Maybe you really want a mediocre crossword puzzle to pass the time. Or you need a map of your destination airport to find the best route to the Chili’s Too. But for the most part, the in-flight magazine hasn’t typically ranked a lot higher than the barf bag as something you ever want to remove from your seat-back pocket.
Well those were the old days — before Rhapsody.
Actually, those are still the current days if you’re not flying first class on United Airlines. But if you are, you will find what the New York Times calls a “lofty literary journal” that publishes “original works by literary stars like Joyce Carol Oates, Rick Moody, Amy Bloom, Emma Straub and [Anthony] Doerr, who won the Pulitzer Prize for fiction two weeks ago.”
This is undoubtedly a cool, if weird, thing. Great writers are getting solid audience exposure and, presumably, actual paychecks from a major company. For United, Rhapsody “brings a patina of sophistication to its first-class service, along with other opulent touches like mood lighting, soft music and a branded scent,” according to the airline’s managing director of marketing and product development.
Also this: “Two of the magazine’s seven staff members hold graduate degrees in creative writing.” So it also means that at least two people with graduate degrees in creative writing have gotten actual jobs.
Read the full story “Rhapsody, a Lofty Literary Journal, Perused at 39,000 Feet”
Today’s Google doodle celebrates the 112th birthday of John Steinbeck. And while it passes over what is arguably his greatest work, East of Eden, it is still pretty wonderful.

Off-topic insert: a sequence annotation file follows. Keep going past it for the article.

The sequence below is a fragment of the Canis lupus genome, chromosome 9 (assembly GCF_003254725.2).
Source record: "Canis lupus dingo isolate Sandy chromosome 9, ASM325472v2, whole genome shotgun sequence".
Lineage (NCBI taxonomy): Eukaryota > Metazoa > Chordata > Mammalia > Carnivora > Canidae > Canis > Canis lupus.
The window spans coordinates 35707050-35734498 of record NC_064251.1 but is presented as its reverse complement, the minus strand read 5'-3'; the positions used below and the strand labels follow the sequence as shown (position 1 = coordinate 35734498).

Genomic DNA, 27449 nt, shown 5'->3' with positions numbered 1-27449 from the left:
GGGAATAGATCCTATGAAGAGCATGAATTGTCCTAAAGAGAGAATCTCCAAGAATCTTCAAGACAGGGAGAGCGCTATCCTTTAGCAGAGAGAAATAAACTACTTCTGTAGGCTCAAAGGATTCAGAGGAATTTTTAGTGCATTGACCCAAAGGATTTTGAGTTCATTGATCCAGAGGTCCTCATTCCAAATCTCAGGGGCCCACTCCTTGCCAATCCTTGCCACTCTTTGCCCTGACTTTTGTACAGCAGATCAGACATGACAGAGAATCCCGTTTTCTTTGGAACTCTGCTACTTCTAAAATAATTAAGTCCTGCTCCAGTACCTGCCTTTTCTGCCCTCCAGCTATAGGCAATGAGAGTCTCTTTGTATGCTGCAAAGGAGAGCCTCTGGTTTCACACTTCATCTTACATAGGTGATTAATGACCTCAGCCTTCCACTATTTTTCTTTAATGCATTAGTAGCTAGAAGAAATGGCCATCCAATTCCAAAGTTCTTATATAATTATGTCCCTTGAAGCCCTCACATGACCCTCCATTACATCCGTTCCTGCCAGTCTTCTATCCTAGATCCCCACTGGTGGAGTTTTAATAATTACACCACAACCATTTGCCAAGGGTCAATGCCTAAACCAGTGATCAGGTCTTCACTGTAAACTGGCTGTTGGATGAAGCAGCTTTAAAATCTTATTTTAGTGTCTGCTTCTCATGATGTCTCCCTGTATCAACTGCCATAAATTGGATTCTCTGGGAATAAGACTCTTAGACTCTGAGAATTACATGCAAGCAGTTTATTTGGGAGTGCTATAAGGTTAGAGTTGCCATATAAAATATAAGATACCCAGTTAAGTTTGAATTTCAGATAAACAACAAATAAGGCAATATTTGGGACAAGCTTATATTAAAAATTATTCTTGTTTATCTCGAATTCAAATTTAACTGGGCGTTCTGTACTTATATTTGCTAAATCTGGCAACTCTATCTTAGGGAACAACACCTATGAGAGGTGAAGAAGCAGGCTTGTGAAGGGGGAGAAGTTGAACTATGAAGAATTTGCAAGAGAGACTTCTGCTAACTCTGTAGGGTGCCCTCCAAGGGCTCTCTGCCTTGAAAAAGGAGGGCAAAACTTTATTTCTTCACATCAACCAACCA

Happy birthday John Steinbeck.
And while I’m at it, happy birthday to my sister and fellow East of Eden fan Samantha Moats, who continues to remind me of something Steinbeck wrote: “I guess a loving woman is indestructible.”
– Michael Moats
aka Ryan from The Office. Not as well known as a writer and director on the same show. He wins today for making a book trailer I actually enjoyed watching.
Novak’s collection of stories, One More Thing, comes out on February 4th.
Pre-Regular-order it here.
C’est ce qu’elle a dit.
– Michael Moats
It’s science — the magazine, and the method.
Emanuele Castano and David Comer Kidd from the New School for Social Research published a study in this month’s Science magazine showing the emotional-intuitive benefits of reading literary fiction. According to the New York Times, the study revealed that:
after reading literary fiction, as opposed to popular fiction or serious nonfiction, people performed better on tests measuring empathy, social perception and emotional intelligence — skills that come in especially handy when you are trying to read someone’s body language or gauge what they might be thinking.
In other words, science has proven David Foster Wallace’s theory that “Fiction’s about what it is to be a fucking human being.” Continue reading
Climate change? Apparently so.
In “So Hot Right Now: Has Climate Change Created A New Literary Genre?” NPR Books explores the growing genre of “cli-fi”:
Over the past decade, more and more writers have begun to set their novels and short stories in worlds, not unlike our own, where the Earth’s systems are noticeably off-kilter. The genre has come to be called climate fiction — “cli-fi,” for short.
NPR starts the discussion with Nathaniel Rich’s Odds Against Tomorrow, which people are talking about because it seems to have predicted the effects of Hurricane Sandy. Unfortunately, Exhibit B for “cli-fi” is Michael Crichton’s State of Fear, which is a bad example because — much as I still love Jurassic Park and even The Lost World — it’s garbage. Continue reading
The Roots: “Push pen to paper like Chinua Achebe.”